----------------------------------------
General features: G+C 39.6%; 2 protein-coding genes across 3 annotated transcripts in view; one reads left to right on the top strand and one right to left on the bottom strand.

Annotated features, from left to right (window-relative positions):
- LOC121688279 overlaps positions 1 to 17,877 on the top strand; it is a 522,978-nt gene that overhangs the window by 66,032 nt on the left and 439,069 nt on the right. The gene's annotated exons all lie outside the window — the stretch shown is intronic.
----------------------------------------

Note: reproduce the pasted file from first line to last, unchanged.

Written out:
General features: G+C 39.6%; 2 protein-coding genes across 3 annotated transcripts in view; one reads left to right on the top strand and one right to left on the bottom strand.

Annotated features, from left to right (window-relative positions):
- LOC121688279 overlaps positions 1 to 17,877 on the top strand; it is a 522,978-nt gene that overhangs the window by 66,032 nt on the left and 439,069 nt on the right. The gene's annotated exons all lie outside the window — the stretch shown is intronic.